Indiana Senator Joe Donnelly opposing assault weapons ban - 13 WTHR Indianapolis

Indiana Senator Joe Donnelly opposing assault weapons ban

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Former Rep. Gabby Giffords Former Rep. Gabby Giffords
Guns for sale at a gun show in Indianapolis last week. Guns for sale at a gun show in Indianapolis last week.
On the left, Sen. Joe Donnelly (D) On the left, Sen. Joe Donnelly (D)
INDIANAPOLIS -

Freshman Democratic Sen. Joe Donnelly is opposing a ban on assault weapons sought by President Barack Obama.

A Donnelly spokesman told The Associated Press Wednesday that the Indiana lawmaker will vote against the ban but has not decided whether he would support universal background checks.

Donnelly represents a key bloc of moderate to conservative Democrats the president must win over. The announcement also marks a key early stance from Donnelly just a few months after winning a state that went heavily for Republican presidential candidate Mitt Romney in last year's election.

Donnelly called himself "a strong supporter of the Second Amendment" in a statement issued shortly before the Senate Judiciary Committee opened a hearing featuring testimony from National Rifle Association CEO Wayne LaPierre and former Rep. Gabrielle Giffords.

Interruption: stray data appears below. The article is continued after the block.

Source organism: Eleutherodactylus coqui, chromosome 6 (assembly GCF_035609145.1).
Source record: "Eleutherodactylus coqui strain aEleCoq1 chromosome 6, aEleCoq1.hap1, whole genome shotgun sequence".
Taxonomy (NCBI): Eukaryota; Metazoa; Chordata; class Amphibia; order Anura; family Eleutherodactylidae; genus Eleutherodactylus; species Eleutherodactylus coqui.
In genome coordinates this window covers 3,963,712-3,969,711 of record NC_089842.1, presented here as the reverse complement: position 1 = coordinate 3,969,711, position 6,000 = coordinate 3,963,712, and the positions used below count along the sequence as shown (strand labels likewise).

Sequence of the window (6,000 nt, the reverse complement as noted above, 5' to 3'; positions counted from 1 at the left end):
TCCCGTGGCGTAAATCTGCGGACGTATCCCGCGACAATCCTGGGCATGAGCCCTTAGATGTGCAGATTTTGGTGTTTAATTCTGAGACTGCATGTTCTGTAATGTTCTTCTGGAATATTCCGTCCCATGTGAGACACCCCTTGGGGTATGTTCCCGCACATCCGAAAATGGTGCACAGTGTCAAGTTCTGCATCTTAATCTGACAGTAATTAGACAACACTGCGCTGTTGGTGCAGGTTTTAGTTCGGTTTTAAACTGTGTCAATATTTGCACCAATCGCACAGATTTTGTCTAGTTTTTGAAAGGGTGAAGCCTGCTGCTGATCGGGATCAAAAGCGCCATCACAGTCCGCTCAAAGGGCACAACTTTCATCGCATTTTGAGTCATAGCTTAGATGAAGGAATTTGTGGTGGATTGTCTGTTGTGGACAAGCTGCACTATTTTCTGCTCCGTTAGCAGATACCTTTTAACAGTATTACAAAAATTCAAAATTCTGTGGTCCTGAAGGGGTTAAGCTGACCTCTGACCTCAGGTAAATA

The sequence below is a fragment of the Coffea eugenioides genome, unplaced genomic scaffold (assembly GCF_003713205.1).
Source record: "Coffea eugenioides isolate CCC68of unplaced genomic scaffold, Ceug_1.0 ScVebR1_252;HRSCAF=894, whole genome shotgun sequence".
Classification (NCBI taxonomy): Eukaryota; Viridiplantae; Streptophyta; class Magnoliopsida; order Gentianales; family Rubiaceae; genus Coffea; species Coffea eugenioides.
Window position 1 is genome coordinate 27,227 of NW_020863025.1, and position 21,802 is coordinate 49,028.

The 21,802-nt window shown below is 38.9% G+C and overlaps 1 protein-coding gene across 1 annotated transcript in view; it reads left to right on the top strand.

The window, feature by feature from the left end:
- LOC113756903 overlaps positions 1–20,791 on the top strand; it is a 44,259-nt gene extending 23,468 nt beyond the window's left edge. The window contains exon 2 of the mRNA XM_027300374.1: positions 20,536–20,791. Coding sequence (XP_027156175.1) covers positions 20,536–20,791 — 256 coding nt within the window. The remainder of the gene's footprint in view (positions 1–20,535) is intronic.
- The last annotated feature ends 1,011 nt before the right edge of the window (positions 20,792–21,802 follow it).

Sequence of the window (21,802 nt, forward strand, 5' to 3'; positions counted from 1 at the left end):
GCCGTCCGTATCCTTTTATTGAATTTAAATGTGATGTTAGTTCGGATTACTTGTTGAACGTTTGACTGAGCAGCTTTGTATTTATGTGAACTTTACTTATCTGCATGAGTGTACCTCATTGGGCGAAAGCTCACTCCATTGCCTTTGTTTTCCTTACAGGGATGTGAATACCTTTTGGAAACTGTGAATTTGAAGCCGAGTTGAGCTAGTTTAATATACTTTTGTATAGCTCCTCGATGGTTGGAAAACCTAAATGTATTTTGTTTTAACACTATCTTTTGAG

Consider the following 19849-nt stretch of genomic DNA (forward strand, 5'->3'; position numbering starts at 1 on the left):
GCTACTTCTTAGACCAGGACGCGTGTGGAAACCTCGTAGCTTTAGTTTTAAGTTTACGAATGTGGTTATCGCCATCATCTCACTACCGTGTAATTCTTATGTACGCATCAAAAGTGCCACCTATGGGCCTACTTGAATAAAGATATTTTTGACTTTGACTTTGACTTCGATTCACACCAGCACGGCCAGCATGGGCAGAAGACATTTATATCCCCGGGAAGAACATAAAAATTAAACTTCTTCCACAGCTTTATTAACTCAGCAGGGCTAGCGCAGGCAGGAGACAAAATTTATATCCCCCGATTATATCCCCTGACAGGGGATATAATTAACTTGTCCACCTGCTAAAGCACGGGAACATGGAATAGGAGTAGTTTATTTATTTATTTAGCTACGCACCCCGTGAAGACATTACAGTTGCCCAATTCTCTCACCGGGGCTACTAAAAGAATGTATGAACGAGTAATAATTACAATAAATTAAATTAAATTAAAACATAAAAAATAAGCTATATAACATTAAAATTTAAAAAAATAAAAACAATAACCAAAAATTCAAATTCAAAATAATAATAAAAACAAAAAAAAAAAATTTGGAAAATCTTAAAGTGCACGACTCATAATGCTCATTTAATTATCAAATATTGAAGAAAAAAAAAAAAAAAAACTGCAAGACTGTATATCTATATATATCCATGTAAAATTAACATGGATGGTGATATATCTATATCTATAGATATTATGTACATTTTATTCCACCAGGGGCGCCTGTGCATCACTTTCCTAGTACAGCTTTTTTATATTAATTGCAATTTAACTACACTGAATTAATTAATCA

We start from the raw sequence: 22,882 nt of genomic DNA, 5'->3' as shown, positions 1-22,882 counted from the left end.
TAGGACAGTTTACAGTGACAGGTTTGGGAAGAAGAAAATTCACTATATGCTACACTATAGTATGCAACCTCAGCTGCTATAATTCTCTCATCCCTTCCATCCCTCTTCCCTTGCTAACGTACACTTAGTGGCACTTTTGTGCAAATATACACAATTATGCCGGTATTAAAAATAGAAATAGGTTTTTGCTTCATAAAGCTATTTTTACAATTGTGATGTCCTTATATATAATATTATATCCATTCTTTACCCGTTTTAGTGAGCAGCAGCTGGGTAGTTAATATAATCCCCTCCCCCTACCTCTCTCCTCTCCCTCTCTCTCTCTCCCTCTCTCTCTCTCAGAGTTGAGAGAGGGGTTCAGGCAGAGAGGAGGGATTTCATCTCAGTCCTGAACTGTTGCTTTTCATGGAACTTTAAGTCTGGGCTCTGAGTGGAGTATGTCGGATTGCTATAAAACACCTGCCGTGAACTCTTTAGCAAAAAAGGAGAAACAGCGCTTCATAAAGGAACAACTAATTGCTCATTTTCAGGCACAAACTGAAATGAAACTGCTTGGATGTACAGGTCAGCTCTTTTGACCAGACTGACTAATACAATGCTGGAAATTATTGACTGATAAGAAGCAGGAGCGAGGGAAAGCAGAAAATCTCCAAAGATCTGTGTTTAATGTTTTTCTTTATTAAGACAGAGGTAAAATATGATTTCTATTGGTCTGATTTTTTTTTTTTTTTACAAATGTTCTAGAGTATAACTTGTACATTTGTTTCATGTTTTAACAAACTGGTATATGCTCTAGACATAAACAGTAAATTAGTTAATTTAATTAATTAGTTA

Meantime, former Congresswoman Giffords said Congress should be bold in writing new laws to address gun violence in America.

Giffords was severely wounded in a 2011 shooting spree that killed six people during a forum in Tucson. She told the Senate Judiciary Committee that Americans are counting on lawmakers to address the problem. Speaking haltingly, she said: "It will be hard, but the time is now. Too many children are dying."

The former Arizona congresswoman was the first witness at Congress's initial hearing on gun violence since the Newton, Conn., elementary school massacre in December.

Giffords' husband, former astronaut Mark Kelly, said that while curbing gun violence is a complex problem, it is no excuse for inaction by lawmakers.

Kelly told the Senate Judiciary Committee on Wednesday that he and his wife are gun owners who support the right to own guns. But he says Congress must strengthen laws to prevent criminals and the mentally ill from getting guns.

Kelly said he and his wife are "two reasonable Americans" who believe it is time for Congress to act.

Kelly sat at the opposite end of the witness table from Wayne LaPierre, executive vice president of the National Rifle Association. LaPierre also was testifying.

The Senate committee is taking the lead in writing legislation to address gun violence. Many want to re-impose an assault weapons ban and prohibition on large-capacity ammunition magazines. The National Rifle Association opposes these proposals.

(Copyright 2013 The Associated Press. All rights reserved. This material may not be published, broadcast, rewritten or redistributed.)

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